I’m still safe and well, but I’ve been slow updating my blog because of all the different things I have been doing, and like usual, I start writing but don’t get very far. I never forget, though, and I have a lot to tell you.
I know I am not alone in struggling to maintain motivation at times, with the heavy knowledge that the world is in chaos in most places you look. But, my small personal achievements this term are keeping me going to the Christmas holiday, which is now in sight.
Festive preparations at school
In the past two weeks, my school has been getting into the festive spirit. December 6th was Nicholaustag, and the Weihnachtsmann made an appearance. I felt priviledged to creep into one Year Five class (the youngest children) to watch him read out a special letter. Each teacher prepared a thoughtful letter evaluating how well the children had settled into school, and some goals to improve upon as a class for next term.
The Weihnachtsmann’s sack contained a chocolate Santa for each child – the excitable, surprised looks on the children’s faces took me back in time to the Christmas excitement I felt as a child.
It was also very kind of the Schuleitung to place a “Weckmann” (see above) on every Lehrerzimmer table, also to mark Nicholaustag.
Christmas party (Weihnachtsfeier) with the choir
In the advent period, and in the lead up to Christmas, I have enjoyed learning lots of German Christmas songs with the choir. I was even invited to their Christmas “Weichnachtsfeier” – surprise Christmas party! We were all given a vague address of the meeting-point for the evening, which was where two roads met. As always, I left more time than I needed to arrive at the mysterious festive gathering, and my friend Google Maps was there to help, but I couldn’t see anyone else I knew.
I waited and waited, feeling anxious by this point, thinking I’d made a Dyspraxic Mistake and misunderstood something. But before long familiar faces appeared. A table was brought out onto the pavement, and a dancing, singing Father Christmas placed there too. Someone poured out the Glühwein, and we began to sing Christmas songs together as we were waiting for everyone else to arrive.
They led us into a mysterious place… through a garage (lots of beautiful old cars, mind), converted into a vintage, American-themed diner. I was mesmerised by where they had brought us. Look:
I think everyone enjoyed the evening – great music and company. Towards the end of the night, the Weihnachtsmann said a few closing words. What I was least expecting, though, was that he would ask “and who is new in the choir this year…?” and for everyone to point at me! I had to go up to the front, and was hugged by Father Christmas. I was both touched and in shock, to the extent that I couldn’t find the words to answer his so-called easy question “tell us a random fact about you?”
Taking a trip over the border, en nederlands spreken!
The day after the choir party was yet more eventful. I had spontaneously arranged to meet an old friend in Venlo, the city just over the German-Netherlands border, but was not expecting to be travelling much further. I was wrong! My friend was much more familiar with the perplexing train and ticketing system (thank goodness – the “Inchecken” and “Uitchecken” rules were complicated). My heart was racing when my friend suggested we catch a train to Roermond, and then on to Maastricht. I was amazed by how much we managed to fit into just a few hours – I usually give myself the whole day to explore one town or city. I also only resorted to English when we got to the art museum. My two months of learning Dutch was enough to make my understood in shops, cafés, and asking directions in the street. So that’s proof it is possible to learn a foreign language in a foreign language! That said, now that the Dutch semester has come to an end at the Volkshochschule, I have decided not to re-register, as I would rather learn Dutch in English, and start a course in England.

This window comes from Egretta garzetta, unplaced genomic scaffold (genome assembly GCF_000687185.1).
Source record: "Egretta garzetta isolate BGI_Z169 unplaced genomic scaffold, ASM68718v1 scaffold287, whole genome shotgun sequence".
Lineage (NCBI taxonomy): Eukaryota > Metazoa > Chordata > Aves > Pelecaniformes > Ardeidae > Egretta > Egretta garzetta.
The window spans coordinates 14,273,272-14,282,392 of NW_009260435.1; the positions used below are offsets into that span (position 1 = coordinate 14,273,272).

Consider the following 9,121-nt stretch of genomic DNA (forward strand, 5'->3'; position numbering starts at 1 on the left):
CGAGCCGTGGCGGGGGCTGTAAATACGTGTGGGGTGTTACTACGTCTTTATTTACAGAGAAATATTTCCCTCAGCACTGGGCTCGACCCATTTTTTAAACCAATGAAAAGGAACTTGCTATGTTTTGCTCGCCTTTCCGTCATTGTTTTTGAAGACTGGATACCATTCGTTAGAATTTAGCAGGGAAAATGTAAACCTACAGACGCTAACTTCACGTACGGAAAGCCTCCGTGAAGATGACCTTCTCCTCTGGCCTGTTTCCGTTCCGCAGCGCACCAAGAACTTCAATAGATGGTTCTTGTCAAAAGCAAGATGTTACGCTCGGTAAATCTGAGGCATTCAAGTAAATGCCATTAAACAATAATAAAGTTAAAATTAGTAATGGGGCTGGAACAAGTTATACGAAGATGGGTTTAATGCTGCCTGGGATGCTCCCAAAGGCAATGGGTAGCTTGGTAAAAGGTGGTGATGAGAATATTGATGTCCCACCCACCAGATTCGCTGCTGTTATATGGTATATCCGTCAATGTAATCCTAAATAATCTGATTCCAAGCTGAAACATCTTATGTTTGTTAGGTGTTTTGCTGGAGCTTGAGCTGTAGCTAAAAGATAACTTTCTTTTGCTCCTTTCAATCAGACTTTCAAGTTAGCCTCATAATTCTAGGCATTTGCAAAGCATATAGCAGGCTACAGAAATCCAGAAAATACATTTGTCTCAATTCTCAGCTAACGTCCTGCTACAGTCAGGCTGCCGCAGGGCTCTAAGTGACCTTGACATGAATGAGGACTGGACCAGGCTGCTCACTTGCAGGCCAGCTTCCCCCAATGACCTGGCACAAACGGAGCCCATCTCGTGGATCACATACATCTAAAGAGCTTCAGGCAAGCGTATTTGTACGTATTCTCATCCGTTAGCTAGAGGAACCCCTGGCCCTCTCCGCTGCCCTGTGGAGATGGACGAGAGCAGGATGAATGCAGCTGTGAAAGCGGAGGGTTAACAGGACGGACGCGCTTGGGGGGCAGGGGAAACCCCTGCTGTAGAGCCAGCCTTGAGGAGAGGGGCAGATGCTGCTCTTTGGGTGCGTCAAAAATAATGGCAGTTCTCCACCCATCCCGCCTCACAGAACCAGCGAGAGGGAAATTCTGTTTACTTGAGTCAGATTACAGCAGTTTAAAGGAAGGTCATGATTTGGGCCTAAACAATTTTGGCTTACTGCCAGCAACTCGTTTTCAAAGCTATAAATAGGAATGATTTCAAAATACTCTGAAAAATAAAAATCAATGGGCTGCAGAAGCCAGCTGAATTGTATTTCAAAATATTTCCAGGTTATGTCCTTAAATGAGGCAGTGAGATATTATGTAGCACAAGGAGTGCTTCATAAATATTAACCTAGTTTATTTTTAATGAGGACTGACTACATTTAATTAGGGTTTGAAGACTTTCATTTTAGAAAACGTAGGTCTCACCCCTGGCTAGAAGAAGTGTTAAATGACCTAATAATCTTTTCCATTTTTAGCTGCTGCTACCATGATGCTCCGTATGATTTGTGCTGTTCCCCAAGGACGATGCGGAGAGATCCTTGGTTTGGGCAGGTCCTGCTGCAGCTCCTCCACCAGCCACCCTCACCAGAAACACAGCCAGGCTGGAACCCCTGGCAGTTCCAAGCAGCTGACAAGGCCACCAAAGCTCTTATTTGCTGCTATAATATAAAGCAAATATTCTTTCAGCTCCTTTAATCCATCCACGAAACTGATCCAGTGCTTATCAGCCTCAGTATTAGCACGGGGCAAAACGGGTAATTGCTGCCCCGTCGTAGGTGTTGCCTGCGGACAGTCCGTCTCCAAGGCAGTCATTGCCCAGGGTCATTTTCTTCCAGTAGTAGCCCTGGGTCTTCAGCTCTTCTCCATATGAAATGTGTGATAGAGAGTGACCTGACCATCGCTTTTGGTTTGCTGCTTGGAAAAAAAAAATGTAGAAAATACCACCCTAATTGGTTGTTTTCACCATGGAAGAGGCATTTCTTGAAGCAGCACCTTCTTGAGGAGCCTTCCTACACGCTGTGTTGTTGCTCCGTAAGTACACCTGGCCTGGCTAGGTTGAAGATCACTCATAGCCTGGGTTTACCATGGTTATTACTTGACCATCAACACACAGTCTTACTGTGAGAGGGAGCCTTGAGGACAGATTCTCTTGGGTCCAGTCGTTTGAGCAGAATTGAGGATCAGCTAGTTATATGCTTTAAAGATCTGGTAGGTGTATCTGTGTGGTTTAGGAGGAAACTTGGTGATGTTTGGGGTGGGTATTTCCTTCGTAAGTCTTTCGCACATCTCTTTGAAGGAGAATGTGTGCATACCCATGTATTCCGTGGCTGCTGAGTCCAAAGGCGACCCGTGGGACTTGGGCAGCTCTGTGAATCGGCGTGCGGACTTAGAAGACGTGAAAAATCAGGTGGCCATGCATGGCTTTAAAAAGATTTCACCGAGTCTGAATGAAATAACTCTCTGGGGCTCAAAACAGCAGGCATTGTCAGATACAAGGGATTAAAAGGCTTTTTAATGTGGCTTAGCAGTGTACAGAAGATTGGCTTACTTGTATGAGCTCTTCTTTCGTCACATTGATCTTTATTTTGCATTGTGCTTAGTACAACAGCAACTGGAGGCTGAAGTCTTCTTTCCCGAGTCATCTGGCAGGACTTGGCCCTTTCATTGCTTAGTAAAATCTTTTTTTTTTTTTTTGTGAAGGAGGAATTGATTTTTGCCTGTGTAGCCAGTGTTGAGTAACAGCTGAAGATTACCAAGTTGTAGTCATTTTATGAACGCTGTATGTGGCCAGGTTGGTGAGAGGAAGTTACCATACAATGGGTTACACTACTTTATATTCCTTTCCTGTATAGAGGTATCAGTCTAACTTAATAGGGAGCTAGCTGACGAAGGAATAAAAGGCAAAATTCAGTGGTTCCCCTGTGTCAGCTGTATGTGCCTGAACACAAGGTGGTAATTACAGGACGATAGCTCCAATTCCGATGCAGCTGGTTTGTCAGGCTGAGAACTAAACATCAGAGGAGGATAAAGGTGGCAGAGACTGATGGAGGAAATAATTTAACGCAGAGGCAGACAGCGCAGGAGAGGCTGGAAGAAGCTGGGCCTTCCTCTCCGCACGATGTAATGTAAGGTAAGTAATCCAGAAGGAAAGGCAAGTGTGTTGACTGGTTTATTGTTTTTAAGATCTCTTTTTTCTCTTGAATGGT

Time to reflect: progress getting from A to B with dyspraxia
My confidence navigating and using public transport has improved since August (albeit with an arguably unhealthy reliance on my friend Google). You can probably tell that from just reading my first blog post in Heidelberg. I also managed to get to Munich and back just over a week ago without a problem – I want to say more about that in my next post.
When I remember that I struggled to cross roads just a few years ago, I feel like I have made progress in this area, and want to share it with you. I don’t want to speak too soon, as I know travelling will never be completely stress-free for me, but this term particularly I have successfully planned trips to visit friends in different cities. That’s involved processing often confusing bus/train timetables in German, getting used to new U/S-Bahn and ticketing systems, often changing between platforms rather than direct journeys, and most importantly keeping calm when things don’t go completely as I plan.
I have tried to make an extra big effort with my time-organisation to keep in with the important Punktlichkeit culture (though not always taken so seriously at my school, so maybe I can relax a little!) As someone who was constantly rushing around like a headless chicken to get onto the school bus in the mornings, it baffles me that I have rarely been late (for anything important at least!) in Germany. My coping strategy is setting multiple alarms, and I have also got used to planning in “late time” of about half an hour, so I always arrive early in the event of a train delay or something.
The next part of this blog (detailing what I got up to in Munich, as well as the last days of school before Christmas) will be coming up really soon, so keep following.